stearate, talc, vegetable oils, benzyl alcohols, gums, poly
alkylene gylcols, petroleum jelly, cholesterol or any other
known carrier for medicaments. The pharmaceutical
preparations may be, for example, in the form of tablets,
dragees, salves, creams, or in liquid form as solutions,
suspensions or emulsions. If desired, they may contain
65 auxiliary substances, such as preserving agents, stabilizing
agents, wetting or emulsifying agents, salts for varying
the osmotic pressure or buffers. They may also contain,
in combination, other therapeutically useful substances.
The new compositions contain preferably from about 50
stituted in the benzene nuclei or have halogen, lower alkyl, 70 mg. to about 600 mg. of the new active thianaphtheno
e.g. methyl or ethyl, or lower alkoxy, e.g. methoxy,
indole compounds per dosage unit. The actual dose ad
ethoxy or methylenedioxy substituents, preferably in at
ministered in therapy depends largley on the condition of
3,024,248
the individual patient and the desires of the practicing
physician.
I prepare the new compounds by reacting a IO-unsub
stituted thianaphtheno[3,2-b]indole with a chloro-amino
lower hydrocarbon. Such agents are, for example amino—
ethylene-, aminopropylene-, amino-iso-propylene-, or
4
hydrazine as described in detail ‘in the examples which
follow. They illustrate the invention without l_1m1t1ng it.
The temperatures are expressed in degrees centrgrade.
Example 1
5.16 g. of 7-chloro-thianaphtheno[3,2-b1indole are sus
pended in 30 ml. toluene. 0.8 g. of sodamide is added
and the reaction mixture stirred with re?uxing for four
vantageously a tertiary amino group as indicated above.
hours.
A solution of 2.72 g. Z-diethylamino-ethyl chlo
The thianaphtheno-indoles used in this reaction are pref
erably in the form of their metal salts, e.g. sodium salt. 10 ride in toluene is added and stirring and re?uxing con
tinued ‘for an additional three hours. The reaction mix
Alternatively, the reaction is carried out in the presence
ture is cooled to room temperature and ?ltered. The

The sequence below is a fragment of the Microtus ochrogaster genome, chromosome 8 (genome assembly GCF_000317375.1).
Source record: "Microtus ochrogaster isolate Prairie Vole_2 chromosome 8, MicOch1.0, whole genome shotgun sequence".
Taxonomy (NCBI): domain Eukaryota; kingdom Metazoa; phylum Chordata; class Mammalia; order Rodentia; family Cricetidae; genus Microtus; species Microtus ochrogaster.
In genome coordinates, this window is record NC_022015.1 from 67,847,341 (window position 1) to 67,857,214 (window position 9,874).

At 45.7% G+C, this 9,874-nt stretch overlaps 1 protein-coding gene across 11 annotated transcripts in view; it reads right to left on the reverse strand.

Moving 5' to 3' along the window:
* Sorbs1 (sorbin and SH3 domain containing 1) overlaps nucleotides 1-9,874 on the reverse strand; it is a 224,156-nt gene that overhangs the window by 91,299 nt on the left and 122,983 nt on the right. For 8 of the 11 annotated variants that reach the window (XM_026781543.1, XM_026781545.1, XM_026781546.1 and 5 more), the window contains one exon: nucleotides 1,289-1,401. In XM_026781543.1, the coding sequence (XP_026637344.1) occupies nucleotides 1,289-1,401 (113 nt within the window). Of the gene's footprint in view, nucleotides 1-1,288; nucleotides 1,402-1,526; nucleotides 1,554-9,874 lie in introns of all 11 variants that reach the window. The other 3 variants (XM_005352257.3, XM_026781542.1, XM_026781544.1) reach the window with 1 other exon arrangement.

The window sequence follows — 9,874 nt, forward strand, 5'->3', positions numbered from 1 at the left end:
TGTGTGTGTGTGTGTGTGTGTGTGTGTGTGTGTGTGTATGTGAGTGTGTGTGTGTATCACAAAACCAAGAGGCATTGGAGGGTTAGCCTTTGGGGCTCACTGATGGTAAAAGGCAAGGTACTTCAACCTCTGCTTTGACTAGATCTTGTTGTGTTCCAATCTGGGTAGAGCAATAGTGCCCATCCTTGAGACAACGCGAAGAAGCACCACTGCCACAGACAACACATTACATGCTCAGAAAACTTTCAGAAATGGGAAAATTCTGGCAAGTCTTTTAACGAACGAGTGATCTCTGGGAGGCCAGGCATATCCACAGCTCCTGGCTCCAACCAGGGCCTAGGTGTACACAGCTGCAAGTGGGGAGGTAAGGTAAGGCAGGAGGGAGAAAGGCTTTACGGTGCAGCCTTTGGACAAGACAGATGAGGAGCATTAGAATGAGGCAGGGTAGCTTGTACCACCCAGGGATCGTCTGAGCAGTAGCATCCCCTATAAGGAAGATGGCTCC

of a condensing agent, preferably one which is capable of
?ltrate is evaporated to dryness, the oily residue dissolved
forming with the thianaphtheno[3,2-b]indole a metal salt,
amino-butylene-chlorides, wherein the amino group is ad
such ‘as an alkali metal salt, for example sodium amide or
hydride. If an aminoalkylhalogenide is used having a
branched alkylene chain, isomerization may take place.
Thus, by reaction with l-dimethylamino-propyl-Z chloride
a ZLdimethylamino-propyl compound may be obtained.
in ethyl acetate and treated with anhydrous hydrogen
chloride to precipitate the hydrochloride of 7-chloro-10
(2’-diethylaminoethyl)-thianaphtheno[3,2-b]indole of the
formula:
I prefer to carry out the reaction in an inert solvent
such as dioxane, toluene, benzene, xylene or acetonitrile
etc. Advantageously the thianaphtheno-indole is dissolved
01
\S —
in the organic solvent and then converted into the sodium
salt thereof, for example by reaction with sodamide.
After recrystallization from iso-propanol the hydrochlo
Then the desired halide is ‘added and the mixture boiled.
The reaction mixture is then worked up according to 25 ride melts at 213-215 °.
methods known in the art to recover the I‘O-Substituted
thianaphtheno-indoles.
The new compounds can also be obtained by reacting
a 3-hydroxy-thianaphthene with an N-phenyl-N-(amino
The 7-chloro-thianaphtheno[3,2-b]indole used as start
ing material can be obtained as follows:
27 g. of 6echloro—3-hydroxy-thianaphthene are dissolved
in 100 ml. glacial acetic acid. 16 g. phenyl hydrazine are
lower hydrocarbon)-hydrazine according to the Fischer 30 added slowly with stirring at 80°. Heating ‘is continued
for 30 minutes. During this time the product separates.
indole synthesis, e.g. by heating them together in acetic
The reaction mixture is allowed to cool and the product,
acid solution, or by condensing a lO-unsubstituted thia
7—chloro-thianaphtheno[3,2-b]indole, M.P. 269—270° is
naphtheno[3,2-b]indole in the manner indicated above
?ltered off. It can be recrystallized from toluene or di
with a halogenated lower fatty acid amide and reducing
the amide carbonyl group with lithium aluminum hydride. 35 methylformamide.
Example 2
A halogenated lower fatty acid amide is for example a
chloroacetic Iacid amide. Alternatively, the 10-unsubsti
By substituting the Z-diethylaminoethyl chloride in Ex
tuted thianaphthen0[3,2-b]indole may be condensed with
ample 1 with 2.44 g. 1-dimethylamino-2-propyl chloride
a dihalogeno-lower hydrocarbon, the halogen atoms of
and Working up in the manner indicated in Example 1 the
40
which are situated at different carbon atoms, e.g. dibromo
ethane, so as to obtain a l0-(halogeno-lower hydrocarbon)
substituted-thianaphtheno[3,2-b1iudole and then reacted
hydrochloride of 7-chloro-dl0-(2'-dimethylamino-propyl)
thianaphtheno[3,2-b]indole of the formula:
with the amine to exchange the halogen atom by the cor
responding amino group.
Depending on the conditions used the new compounds 45
are obtained in the form of the free bases or salts thereof.
The salts can be converted into the free bases in the cus
or
tomary way, e.g. by reaction with alkali. The free bases
s
can be transformed into their therapeutically useful acid
is
obtained.
After
recrystallization
from ethanol it melts